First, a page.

In repentance for salvation, is there any element of desiring to turn from sin? Thanks.
Thanks for your question. Repentance has become a confused doctrine. Some nearly turn it into works, even though they do not believe in a works-salvation.
Since the natural man does not discern spiritual truth (1 Cor. 2:14), his only hope is the fact that the Holy Spirit convicts the world of sin, righteousness and judgment (John 16:8). The Spirit’s conviction regarding sin as the problem, judgment as the consequence, and Christ’s righteousness as the solution is what brings sinners to repentance. But what is repentance?
Repentance is a change of mind regarding these three truths. To repent means to change your mind. “Mind” involves the understanding. “Your” involves the affections, where you allow what you understand to affect you. And “change” involves the will based on what you have become convinced of. That’s why the Holy Spirit is the convincer—to convince people of sin, righteousness, and judgment so that they trust in Jesus (righteousness) to save them from sin (sin) and hell (judgment). This is faith in Christ, yet this is repentance. Believing in Jesus emphasizes the object of faith, whereas repentance emphasizes the transaction.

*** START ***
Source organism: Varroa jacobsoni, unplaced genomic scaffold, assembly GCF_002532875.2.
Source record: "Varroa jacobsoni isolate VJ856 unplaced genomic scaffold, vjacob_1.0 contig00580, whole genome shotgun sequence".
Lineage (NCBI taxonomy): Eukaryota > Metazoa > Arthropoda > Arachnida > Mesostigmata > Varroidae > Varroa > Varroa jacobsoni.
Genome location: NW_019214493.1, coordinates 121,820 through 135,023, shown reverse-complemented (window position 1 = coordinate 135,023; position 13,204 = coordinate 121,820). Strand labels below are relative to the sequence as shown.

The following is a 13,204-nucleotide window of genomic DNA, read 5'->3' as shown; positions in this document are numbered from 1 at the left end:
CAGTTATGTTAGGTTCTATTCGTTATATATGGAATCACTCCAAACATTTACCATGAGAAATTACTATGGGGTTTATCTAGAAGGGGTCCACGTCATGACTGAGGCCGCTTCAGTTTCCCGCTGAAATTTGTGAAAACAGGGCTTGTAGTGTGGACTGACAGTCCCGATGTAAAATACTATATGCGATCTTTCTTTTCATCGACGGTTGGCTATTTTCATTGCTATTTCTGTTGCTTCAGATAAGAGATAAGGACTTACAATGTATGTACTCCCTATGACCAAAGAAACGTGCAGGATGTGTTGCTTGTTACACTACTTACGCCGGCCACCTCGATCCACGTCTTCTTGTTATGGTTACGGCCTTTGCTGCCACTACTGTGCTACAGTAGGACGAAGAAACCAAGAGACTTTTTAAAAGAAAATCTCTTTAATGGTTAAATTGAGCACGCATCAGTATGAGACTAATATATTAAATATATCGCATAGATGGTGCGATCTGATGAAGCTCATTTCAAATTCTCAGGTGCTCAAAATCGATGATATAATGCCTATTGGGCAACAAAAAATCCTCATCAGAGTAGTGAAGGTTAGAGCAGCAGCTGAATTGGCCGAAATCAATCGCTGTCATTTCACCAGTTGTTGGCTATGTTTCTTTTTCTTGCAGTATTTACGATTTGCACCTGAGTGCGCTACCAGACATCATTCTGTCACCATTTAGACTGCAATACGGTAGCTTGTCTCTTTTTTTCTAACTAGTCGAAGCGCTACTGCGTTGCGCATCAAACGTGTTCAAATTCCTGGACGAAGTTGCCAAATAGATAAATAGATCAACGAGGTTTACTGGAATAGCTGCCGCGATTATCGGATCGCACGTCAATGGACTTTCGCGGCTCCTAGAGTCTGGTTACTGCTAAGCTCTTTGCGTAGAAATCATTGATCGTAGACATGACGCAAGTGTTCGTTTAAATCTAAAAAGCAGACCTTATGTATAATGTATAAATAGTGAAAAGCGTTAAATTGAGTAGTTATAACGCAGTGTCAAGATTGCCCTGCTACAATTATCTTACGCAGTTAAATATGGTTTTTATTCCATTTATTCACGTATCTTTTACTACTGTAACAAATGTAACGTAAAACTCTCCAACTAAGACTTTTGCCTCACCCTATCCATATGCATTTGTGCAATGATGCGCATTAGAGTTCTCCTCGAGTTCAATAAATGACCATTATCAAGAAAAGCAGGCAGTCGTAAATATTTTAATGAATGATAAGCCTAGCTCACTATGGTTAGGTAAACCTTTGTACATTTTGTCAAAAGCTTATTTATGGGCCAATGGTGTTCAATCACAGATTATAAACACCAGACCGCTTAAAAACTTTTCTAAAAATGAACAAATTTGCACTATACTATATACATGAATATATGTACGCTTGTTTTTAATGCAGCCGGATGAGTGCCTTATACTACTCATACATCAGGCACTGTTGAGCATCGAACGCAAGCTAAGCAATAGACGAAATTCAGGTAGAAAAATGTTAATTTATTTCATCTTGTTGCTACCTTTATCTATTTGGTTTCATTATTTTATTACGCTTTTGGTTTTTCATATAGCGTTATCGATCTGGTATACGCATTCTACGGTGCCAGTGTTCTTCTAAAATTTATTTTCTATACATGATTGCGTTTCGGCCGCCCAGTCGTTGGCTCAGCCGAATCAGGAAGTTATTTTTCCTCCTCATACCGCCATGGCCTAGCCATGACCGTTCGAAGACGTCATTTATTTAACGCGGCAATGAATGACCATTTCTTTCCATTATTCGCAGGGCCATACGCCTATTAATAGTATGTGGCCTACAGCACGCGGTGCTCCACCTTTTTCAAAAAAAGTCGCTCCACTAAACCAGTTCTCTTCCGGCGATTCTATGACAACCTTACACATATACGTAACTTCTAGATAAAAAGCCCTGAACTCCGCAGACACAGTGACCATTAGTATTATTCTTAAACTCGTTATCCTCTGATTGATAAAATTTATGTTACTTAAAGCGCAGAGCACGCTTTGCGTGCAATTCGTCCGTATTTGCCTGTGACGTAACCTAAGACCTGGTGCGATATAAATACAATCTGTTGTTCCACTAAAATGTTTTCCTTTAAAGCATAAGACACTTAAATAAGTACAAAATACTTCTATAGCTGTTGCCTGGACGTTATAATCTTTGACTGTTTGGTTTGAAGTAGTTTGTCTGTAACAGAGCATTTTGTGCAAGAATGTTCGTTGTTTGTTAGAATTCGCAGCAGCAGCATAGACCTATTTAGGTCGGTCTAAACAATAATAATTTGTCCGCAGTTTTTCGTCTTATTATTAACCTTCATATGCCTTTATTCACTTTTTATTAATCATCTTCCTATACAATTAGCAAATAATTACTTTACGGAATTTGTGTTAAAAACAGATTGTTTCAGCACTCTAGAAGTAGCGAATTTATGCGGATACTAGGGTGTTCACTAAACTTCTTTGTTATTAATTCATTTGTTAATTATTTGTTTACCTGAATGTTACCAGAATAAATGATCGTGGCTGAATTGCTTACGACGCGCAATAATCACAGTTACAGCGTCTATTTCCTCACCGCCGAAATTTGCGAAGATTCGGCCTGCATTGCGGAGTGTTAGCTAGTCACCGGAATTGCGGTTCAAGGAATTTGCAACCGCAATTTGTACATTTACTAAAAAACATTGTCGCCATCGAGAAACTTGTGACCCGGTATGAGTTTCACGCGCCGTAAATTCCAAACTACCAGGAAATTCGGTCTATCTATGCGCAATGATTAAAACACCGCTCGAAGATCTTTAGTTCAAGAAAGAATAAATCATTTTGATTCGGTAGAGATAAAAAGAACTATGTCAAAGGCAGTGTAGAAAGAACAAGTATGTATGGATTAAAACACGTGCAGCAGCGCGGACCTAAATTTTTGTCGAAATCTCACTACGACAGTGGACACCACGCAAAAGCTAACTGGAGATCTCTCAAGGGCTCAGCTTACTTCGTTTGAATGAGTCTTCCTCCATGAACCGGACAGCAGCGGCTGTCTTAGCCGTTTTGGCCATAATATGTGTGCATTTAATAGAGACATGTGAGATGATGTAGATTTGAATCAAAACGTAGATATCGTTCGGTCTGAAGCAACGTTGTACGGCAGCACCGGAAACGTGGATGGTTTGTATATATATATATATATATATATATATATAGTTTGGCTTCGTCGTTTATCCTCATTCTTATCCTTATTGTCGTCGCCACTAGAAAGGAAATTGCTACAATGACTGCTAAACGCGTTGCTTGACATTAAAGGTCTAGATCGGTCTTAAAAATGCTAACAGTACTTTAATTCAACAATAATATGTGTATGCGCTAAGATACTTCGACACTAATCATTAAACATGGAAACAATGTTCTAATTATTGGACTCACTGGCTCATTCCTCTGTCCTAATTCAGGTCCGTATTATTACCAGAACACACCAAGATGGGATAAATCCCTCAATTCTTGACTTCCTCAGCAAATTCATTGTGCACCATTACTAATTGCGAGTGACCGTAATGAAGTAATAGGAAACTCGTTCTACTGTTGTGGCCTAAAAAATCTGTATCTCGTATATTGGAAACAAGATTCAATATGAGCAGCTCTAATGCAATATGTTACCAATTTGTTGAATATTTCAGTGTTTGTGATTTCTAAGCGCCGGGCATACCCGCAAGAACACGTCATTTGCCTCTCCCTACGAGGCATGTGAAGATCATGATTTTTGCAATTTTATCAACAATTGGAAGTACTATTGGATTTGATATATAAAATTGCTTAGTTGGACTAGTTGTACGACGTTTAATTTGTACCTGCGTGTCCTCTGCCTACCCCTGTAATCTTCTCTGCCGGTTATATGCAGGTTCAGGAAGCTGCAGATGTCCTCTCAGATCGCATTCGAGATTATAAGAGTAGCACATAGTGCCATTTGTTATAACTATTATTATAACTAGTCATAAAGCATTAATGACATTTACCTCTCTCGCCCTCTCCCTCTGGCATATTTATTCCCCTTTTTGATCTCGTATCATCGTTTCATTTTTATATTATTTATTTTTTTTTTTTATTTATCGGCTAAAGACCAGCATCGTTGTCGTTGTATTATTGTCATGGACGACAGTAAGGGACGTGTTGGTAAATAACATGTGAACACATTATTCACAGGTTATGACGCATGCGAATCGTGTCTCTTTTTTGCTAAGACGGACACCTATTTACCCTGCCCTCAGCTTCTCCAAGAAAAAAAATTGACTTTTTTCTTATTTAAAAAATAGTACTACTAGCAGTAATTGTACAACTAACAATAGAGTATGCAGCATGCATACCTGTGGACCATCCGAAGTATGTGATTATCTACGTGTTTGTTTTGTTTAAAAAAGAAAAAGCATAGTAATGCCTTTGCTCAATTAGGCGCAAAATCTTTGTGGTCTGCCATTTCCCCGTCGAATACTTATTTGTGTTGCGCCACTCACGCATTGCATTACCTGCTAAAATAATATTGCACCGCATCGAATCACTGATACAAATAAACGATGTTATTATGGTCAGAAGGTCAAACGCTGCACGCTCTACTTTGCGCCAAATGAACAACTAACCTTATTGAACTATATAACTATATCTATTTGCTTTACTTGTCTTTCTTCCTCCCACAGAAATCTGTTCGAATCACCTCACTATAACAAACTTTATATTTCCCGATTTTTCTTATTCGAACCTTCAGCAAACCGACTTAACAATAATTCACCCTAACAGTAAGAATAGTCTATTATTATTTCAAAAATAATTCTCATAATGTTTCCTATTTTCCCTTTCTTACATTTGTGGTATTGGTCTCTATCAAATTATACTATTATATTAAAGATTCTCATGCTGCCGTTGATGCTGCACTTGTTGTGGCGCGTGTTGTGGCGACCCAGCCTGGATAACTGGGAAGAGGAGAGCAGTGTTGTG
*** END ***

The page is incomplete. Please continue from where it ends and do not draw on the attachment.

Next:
Repentance is the turn of trust in Christ alone for salvation from sin and judgment. However, repentance does not mean to “turn and trust” or you’re back to works. It is the turn of trust. This brings us to the focus of your question.
The reason the Holy Spirit convicts people of sin and its consequence of judgment lifting up Christ as the answer is so that they will turn to Christ to save them from sin and judgment. A sick person cannot turn from his sickness or he would not need a doctor. Rather, he turns to a doctor to deliver him from his sickness. In the same way, a lost man does not turn from his sin or he would not need a Savior. Rather, he turns to the Savior to deliver him from sin and judgment.
The problem is sin, but not sinning is not the solution—Christ is. Yet when a lost person receives Christ, then the indwelling Christ can free him from the power of sin as he walks by faith. But at the moment of salvation, when one repents by turning in faith to Christ to save him, he, through the conviction of the Holy Spirit, has seen sin as the problem, and so turns to Christ to save him. However, the dependence is on Christ, not one’s desire to turn from sin, or you’re back to self-dependence.